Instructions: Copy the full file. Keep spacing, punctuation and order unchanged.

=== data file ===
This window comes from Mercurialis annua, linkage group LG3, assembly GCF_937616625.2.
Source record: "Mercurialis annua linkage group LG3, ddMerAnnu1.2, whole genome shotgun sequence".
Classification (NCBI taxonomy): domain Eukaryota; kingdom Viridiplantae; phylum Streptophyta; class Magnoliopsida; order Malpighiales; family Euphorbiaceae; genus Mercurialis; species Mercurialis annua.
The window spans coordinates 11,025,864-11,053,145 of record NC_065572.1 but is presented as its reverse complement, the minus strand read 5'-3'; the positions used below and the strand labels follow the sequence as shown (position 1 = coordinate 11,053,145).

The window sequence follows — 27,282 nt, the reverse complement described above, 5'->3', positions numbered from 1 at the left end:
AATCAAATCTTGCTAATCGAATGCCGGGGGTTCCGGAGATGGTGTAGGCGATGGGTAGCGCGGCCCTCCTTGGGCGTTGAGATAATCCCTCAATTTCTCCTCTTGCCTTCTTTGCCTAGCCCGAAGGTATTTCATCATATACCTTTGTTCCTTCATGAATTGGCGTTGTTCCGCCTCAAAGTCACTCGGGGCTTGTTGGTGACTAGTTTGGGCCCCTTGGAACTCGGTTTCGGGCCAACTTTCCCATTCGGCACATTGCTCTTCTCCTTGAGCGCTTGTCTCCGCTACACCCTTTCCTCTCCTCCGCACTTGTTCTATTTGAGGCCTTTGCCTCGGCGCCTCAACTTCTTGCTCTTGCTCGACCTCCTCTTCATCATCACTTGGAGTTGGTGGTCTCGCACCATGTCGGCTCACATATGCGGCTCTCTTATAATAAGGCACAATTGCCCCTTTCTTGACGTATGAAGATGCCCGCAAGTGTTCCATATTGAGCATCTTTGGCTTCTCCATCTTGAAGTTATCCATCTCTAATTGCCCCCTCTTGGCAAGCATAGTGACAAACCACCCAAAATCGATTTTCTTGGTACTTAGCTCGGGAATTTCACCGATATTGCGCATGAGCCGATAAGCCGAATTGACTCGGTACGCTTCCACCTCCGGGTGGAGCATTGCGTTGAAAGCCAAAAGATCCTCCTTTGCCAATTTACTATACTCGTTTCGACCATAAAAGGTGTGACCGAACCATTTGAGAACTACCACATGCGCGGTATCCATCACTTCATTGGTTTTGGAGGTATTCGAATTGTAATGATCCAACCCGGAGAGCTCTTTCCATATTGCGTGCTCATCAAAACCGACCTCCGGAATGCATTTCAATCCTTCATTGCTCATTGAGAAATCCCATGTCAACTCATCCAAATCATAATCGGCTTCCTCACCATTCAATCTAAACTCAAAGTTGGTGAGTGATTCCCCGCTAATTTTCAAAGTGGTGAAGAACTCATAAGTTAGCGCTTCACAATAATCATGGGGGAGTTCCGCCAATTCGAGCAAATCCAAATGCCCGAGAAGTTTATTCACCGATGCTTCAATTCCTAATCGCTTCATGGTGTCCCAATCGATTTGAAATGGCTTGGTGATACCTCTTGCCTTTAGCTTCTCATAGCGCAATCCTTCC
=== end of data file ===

This window comes from Mercurialis annua, linkage group LG3, assembly GCF_937616625.2.
Source record: "Mercurialis annua linkage group LG3, ddMerAnnu1.2, whole genome shotgun sequence".
Classification (NCBI taxonomy): domain Eukaryota; kingdom Viridiplantae; phylum Streptophyta; class Magnoliopsida; order Malpighiales; family Euphorbiaceae; genus Mercurialis; species Mercurialis annua.
The window spans coordinates 11,025,864-11,053,145 of record NC_065572.1 but is presented as its reverse complement, the minus strand read 5'-3'; the positions used below and the strand labels follow the sequence as shown (position 1 = coordinate 11,053,145).

The window sequence follows — 27,282 nt, the reverse complement described above, 5'->3', positions numbered from 1 at the left end:
AATCAAATCTTGCTAATCGAATGCCGGGGGTTCCGGAGATGGTGTAGGCGATGGGTAGCGCGGCCCTCCTTGGGCGTTGAGATAATCCCTCAATTTCTCCTCTTGCCTTCTTTGCCTAGCCCGAAGGTATTTCATCATATACCTTTGTTCCTTCATGAATTGGCGTTGTTCCGCCTCAAAGTCACTCGGGGCTTGTTGGTGACTAGTTTGGGCCCCTTGGAACTCGGTTTCGGGCCAACTTTCCCATTCGGCACATTGCTCTTCTCCTTGAGCGCTTGTCTCCGCTACACCCTTTCCTCTCCTCCGCACTTGTTCTATTTGAGGCCTTTGCCTCGGCGCCTCAACTTCTTGCTCTTGCTCGACCTCCTCTTCATCATCACTTGGAGTTGGTGGTCTCGCACCATGTCGGCTCACATATGCGGCTCTCTTATAATAAGGCACAATTGCCCCTTTCTTGACGTATGAAGATGCCCGCAAGTGTTCCATATTGAGCATCTTTGGCTTCTCCATCTTGAAGTTATCCATCTCTAATTGCCCCCTCTTGGCAAGCATAGTGACAAACCACCCAAAATCGATTTTCTTGGTACTTAGCTCGGGAATTTCACCGATATTGCGCATGAGCCGATAAGCCGAATTGACTCGGTACGCTTCCACCTCCGGGTGGAGCATTGCGTTGAAAGCCAAAAGATCCTCCTTTGCCAATTTACTATACTCGTTTCGACCATAAAAGGTGTGACCGAACCATTTGAGAACTACCACATGCGCGGTATCCATCACTTCATTGGTTTTGGAGGTATTCGAATTGTAATGATCCAACCCGGAGAGCTCTTTCCATATTGCGTGCTCATCAAAACCGACCTCCGGAATGCATTTCAATCCTTCATTGCTCATTGAGAAATCCCATGTCAACTCATCCAAATCATAATCGGCTTCCTCACCATTCAATCTAAACTCAAAGTTGGTGAGTGATTCCCCGCTAATTTTCAAAGTGGTGAAGAACTCATAAGTTAGCGCTTCACAATAATCATGGGGGAGTTCCGCCAATTCGAGCAAATCCAAATGCCCGAGAAGTTTATTCACCGATGCTTCAATTCCTAATCGCTTCATGGTGTCCCAATCGATTTGAAATGGCTTGGTGATACCTCTTGCCTTTAGCTTCTCATAGCGCAATCCTTCC